Interesting Angle on Ablaze’s Shortcomings ““ Starting Churches without Pastors, by Pr. Rossow

Here is a quote from a recent Ablaze newsletter. It is written by an Ablaze worker in the Philippines (LCP).

 

The LCP has 92 churches, many of which are mission stations, and 26 ordained pastors

with an Ablaze goal to establish 100 new churches by the 500th anniversary of the Reformation

(October 31, 2017)!

The newsletter I quoted from was reporting and rejoicing in laypeople being taught to evangelize. As the quote says The Lutheran Church Philippines has 92 churches, 26 ordained pastors and “Ablaze Philippines” is starting 100 new churches. Here is the interesting angle on Ablaze and how  it all ties together with so many of the comments on this site recently about the lack of funding for our seminaries and the faulty SMP program.

 

Ablaze is so concerned about reaching its goal of starting a gazillion congregations by 2017 that they are by-passing the godly process of training pastors well and starting churches only with trained pastors. The church is watering itself down with church starts without pastors and SMPs (specific ministry pastors – a short cut into the ministry with little residence time at the seminary, like getting your MD through correspondence classes) to the extent that we will end up one day with a very weak church that is not able to withstand the flaming arrows of the Evil One.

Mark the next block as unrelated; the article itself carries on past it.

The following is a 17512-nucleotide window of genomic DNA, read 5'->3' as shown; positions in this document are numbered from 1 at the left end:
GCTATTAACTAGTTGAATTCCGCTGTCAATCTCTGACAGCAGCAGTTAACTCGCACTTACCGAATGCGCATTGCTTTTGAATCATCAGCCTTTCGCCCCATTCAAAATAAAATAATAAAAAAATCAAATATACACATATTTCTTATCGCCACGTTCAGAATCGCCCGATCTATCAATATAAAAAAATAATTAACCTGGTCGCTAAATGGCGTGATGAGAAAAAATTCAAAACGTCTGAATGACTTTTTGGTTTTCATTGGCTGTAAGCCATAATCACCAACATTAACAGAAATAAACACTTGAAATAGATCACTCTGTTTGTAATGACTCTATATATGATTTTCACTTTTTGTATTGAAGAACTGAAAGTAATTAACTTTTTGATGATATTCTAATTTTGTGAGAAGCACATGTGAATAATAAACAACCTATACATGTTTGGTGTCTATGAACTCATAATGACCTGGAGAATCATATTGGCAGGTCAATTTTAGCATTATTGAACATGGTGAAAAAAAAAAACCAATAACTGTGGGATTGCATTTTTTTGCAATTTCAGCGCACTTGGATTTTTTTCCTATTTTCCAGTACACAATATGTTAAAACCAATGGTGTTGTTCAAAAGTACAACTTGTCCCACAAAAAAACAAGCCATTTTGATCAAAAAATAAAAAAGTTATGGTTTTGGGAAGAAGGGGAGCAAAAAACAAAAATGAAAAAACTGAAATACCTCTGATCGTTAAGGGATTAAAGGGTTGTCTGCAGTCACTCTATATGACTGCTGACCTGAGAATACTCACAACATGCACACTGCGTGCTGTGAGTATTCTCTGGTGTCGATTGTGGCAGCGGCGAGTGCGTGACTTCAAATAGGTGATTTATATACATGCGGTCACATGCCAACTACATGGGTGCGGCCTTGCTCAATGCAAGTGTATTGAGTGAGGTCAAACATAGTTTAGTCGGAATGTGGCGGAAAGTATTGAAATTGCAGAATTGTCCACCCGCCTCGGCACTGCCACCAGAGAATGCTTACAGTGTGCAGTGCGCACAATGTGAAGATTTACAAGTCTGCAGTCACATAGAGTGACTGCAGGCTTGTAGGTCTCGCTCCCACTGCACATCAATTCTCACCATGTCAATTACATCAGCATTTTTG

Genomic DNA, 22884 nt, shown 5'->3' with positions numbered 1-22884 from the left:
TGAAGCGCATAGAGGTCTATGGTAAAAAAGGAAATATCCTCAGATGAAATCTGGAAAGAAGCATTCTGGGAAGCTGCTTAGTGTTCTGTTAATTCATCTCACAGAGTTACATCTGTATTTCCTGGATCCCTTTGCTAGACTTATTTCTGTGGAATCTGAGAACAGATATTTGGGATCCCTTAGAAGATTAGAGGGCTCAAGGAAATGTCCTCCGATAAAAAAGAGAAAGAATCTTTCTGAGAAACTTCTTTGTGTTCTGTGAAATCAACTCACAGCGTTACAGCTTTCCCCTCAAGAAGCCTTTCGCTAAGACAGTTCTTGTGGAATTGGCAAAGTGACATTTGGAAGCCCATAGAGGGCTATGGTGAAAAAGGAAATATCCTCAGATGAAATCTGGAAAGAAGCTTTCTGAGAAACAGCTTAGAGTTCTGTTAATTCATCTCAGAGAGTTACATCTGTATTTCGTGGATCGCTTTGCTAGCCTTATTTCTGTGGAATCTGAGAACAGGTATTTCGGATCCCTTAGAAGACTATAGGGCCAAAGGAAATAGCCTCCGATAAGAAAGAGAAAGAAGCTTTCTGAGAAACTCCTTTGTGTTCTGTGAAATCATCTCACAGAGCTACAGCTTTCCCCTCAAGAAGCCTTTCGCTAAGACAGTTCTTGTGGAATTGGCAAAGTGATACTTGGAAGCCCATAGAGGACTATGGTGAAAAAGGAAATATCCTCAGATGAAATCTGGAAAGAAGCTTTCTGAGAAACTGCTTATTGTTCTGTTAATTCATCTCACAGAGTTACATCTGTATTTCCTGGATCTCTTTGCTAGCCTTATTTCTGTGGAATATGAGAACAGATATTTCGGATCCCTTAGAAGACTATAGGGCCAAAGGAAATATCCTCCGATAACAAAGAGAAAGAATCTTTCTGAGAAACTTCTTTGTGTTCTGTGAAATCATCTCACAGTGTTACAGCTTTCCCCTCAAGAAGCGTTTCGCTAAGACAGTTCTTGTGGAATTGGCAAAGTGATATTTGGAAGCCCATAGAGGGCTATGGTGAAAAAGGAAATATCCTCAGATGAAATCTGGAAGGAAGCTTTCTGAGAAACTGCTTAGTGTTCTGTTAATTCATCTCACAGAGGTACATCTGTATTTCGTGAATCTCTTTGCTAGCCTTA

We need to slow the Ablaze train down so that we can redirect our resources and reorient our efforts to teaching well qualified pastors and then starting churches with those pastors. But it will objected that we do not have enough pastors to start churches. In that case, then, we need to pray to the Lord of the harvest that He send workers into the field rather than tilling fields with inadequate equipment. When our children start to put the cart before the horse we instruct them to slow down and be patient. Ablaze reminds me in so many ways of an impatient, antsy prepubescent that just needs to slow down and grow up a little. As a matter of fact, the whole race to re-make the church in the form of the culture (contemporary music and Hawaiian shirted clergy and the like) also looks to me like a teenager church. We need to grow up in the teaching of the Lord so that we are not tossed to and fro by the waves of unsound teaching. We need to give up this quest to be a titillating church that tickles the fancy of adolescent tastes and grow up into the mature church that God wishes.

 

Our congregation recently gave several thousand dollars to the Luther Academy to support an exciting new opportunity in Indonesia. And what was that opportunity? It was the opportunity to better train pastors in Indonesia who want to be more confessional in their Lutheranism. That is truly on-fire work. May our synodical leaders recognize this practical error of starting churches without well trained clergy and stop putting the cart before the horse.

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